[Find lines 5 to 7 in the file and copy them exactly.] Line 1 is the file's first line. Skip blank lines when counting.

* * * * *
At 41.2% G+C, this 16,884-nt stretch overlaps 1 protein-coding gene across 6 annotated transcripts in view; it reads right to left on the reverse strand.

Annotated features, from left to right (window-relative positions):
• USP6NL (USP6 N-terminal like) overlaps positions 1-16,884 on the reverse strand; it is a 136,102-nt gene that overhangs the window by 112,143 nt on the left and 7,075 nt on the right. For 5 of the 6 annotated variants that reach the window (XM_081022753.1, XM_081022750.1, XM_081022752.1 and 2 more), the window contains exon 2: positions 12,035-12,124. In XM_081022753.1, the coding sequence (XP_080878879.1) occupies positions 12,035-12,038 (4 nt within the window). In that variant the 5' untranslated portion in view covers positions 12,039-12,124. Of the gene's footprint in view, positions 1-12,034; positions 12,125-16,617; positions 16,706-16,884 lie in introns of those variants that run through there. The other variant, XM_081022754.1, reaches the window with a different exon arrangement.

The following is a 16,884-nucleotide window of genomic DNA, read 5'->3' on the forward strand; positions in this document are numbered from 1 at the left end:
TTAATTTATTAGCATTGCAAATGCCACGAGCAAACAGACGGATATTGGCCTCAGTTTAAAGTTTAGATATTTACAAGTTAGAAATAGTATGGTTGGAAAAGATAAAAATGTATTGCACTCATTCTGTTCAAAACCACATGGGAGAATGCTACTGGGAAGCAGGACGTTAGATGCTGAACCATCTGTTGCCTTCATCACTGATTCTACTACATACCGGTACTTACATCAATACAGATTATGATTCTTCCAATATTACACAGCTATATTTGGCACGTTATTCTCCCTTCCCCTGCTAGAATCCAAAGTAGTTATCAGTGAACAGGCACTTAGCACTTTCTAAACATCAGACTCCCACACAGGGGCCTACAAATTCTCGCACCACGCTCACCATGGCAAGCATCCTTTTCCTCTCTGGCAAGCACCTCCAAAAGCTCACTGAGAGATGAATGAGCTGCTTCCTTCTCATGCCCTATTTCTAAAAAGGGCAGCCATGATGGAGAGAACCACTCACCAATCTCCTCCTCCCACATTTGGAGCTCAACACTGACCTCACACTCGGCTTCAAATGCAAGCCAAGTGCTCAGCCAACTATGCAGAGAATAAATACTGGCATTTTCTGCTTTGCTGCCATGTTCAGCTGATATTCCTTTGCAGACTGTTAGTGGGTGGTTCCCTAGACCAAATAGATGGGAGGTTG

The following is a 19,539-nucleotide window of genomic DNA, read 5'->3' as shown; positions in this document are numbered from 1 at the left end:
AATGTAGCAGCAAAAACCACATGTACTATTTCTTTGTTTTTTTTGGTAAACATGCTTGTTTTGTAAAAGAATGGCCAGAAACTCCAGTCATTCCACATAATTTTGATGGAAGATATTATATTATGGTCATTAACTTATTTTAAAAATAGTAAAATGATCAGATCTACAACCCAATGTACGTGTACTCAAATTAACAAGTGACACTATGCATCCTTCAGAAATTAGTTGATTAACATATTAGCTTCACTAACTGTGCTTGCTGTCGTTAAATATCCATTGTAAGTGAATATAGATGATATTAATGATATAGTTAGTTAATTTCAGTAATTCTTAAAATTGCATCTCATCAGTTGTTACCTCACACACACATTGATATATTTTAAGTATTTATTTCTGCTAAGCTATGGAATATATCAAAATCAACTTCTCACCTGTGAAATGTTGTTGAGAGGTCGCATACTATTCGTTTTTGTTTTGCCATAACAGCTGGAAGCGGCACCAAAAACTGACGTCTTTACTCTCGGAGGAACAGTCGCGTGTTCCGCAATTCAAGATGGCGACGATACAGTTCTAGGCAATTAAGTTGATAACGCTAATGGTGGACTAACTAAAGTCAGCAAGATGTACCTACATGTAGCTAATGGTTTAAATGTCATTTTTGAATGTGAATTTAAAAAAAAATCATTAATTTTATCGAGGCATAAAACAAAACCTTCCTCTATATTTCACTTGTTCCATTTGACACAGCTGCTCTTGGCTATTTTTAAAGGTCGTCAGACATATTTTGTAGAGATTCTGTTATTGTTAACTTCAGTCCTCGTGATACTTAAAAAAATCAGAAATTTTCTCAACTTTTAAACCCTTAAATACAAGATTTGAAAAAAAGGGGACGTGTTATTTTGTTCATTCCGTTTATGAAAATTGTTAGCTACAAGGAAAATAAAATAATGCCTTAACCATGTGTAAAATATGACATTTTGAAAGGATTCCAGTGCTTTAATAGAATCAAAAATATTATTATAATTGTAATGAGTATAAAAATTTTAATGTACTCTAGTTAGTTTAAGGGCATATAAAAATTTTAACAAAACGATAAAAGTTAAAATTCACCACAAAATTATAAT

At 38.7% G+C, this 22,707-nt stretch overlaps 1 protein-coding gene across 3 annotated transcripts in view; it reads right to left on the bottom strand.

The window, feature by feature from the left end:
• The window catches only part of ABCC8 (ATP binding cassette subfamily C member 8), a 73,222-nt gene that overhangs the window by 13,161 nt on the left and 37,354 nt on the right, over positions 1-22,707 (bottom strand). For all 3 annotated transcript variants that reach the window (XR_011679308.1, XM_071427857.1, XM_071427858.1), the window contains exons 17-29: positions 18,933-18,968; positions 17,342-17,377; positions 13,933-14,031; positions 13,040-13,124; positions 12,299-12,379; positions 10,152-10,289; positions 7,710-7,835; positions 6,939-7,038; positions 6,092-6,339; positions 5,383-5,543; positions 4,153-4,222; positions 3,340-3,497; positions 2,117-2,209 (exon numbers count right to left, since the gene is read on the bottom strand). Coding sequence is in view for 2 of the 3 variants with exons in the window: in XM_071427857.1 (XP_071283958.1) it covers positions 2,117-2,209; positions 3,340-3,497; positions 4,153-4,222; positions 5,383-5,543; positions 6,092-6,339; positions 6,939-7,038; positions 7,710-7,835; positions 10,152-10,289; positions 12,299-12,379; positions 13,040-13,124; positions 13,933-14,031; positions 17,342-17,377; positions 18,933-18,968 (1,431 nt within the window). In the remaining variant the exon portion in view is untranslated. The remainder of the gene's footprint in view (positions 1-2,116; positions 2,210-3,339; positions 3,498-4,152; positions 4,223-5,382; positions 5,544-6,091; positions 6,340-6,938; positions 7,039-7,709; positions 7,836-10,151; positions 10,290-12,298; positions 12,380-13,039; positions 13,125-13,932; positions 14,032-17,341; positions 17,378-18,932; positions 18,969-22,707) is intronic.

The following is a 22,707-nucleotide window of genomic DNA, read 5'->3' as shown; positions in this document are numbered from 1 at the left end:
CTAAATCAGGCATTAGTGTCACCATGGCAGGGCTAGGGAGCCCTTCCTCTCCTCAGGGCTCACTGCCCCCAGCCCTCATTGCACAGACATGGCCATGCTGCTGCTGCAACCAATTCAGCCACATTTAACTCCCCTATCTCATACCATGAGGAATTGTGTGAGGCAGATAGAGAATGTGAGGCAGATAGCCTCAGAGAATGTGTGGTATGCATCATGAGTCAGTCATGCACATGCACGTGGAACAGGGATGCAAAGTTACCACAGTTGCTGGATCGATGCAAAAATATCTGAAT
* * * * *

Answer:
TTAATTTATTAGCATTGCAAATGCCACGAGCAAACAGACGGATATTGGCCTCAGTTTAAAGTTTAGATATTTACAAGTTAGAAATAGTATGGTTGGAAAAGATAAAAATGTATTGCACTCATTCTGTTCAAAACCACATGGGAGAATGCTACTGGGAAGCAGGACGTTAGATGCTGAACCATCTGTTGCCTTCATCACTGATTCTACTACATACCGGTACTTACATCAATACAGATTATGATTCTTCCAATATTACACAGCTATATTTGGCACGTTATTCTCCCTTCCCCTGCTAGAATCCAAAGTAGTTATCAGTGAACAGGCACTTAGCACTTTCTAAACATCAGACTCCCACACAGGGGCCTACAAATTCTCGCACCACGCTCACCATGGCAAGCATCCTTTTCCTCTCTGGCAAGCACCTCCAAAAGCTCACTGAGAGATGAATGAGCTGCTTCCTTCTCATGCCCTATTTCTAAAAAGGGCAGCCATGATGGAGAGAACCACTCACCAATCTCCTCCTCCCACATTTGGAGCTCAACACTGACCTCACACTCGGCTTCAAATGCAAGCCAAGTGCTCAGCCAACTATGCAGAGAATAAATACTGGCATTTTCTGCTTTGCTGCCATGTTCAGCTGATATTCCTTTGCAGACTGTTAGTGGGTGGTTCCCTAGACCAAATAGATGGGAGGTTG

The following is a 19,539-nucleotide window of genomic DNA, read 5'->3' as shown; positions in this document are numbered from 1 at the left end:
AATGTAGCAGCAAAAACCACATGTACTATTTCTTTGTTTTTTTTGGTAAACATGCTTGTTTTGTAAAAGAATGGCCAGAAACTCCAGTCATTCCACATAATTTTGATGGAAGATATTATATTATGGTCATTAACTTATTTTAAAAATAGTAAAATGATCAGATCTACAACCCAATGTACGTGTACTCAAATTAACAAGTGACACTATGCATCCTTCAGAAATTAGTTGATTAACATATTAGCTTCACTAACTGTGCTTGCTGTCGTTAAATATCCATTGTAAGTGAATATAGATGATATTAATGATATAGTTAGTTAATTTCAGTAATTCTTAAAATTGCATCTCATCAGTTGTTACCTCACACACACATTGATATATTTTAAGTATTTATTTCTGCTAAGCTATGGAATATATCAAAATCAACTTCTCACCTGTGAAATGTTGTTGAGAGGTCGCATACTATTCGTTTTTGTTTTGCCATAACAGCTGGAAGCGGCACCAAAAACTGACGTCTTTACTCTCGGAGGAACAGTCGCGTGTTCCGCAATTCAAGATGGCGACGATACAGTTCTAGGCAATTAAGTTGATAACGCTAATGGTGGACTAACTAAAGTCAGCAAGATGTACCTACATGTAGCTAATGGTTTAAATGTCATTTTTGAATGTGAATTTAAAAAAAAATCATTAATTTTATCGAGGCATAAAACAAAACCTTCCTCTATATTTCACTTGTTCCATTTGACACAGCTGCTCTTGGCTATTTTTAAAGGTCGTCAGACATATTTTGTAGAGATTCTGTTATTGTTAACTTCAGTCCTCGTGATACTTAAAAAAATCAGAAATTTTCTCAACTTTTAAACCCTTAAATACAAGATTTGAAAAAAAGGGGACGTGTTATTTTGTTCATTCCGTTTATGAAAATTGTTAGCTACAAGGAAAATAAAATAATGCCTTAACCATGTGTAAAATATGACATTTTGAAAGGATTCCAGTGCTTTAATAGAATCAAAAATATTATTATAATTGTAATGAGTATAAAAATTTTAATGTACTCTAGTTAGTTTAAGGGCATATAAAAATTTTAACAAAACGATAAAAGTTAAAATTCACCACAAAATTATAAT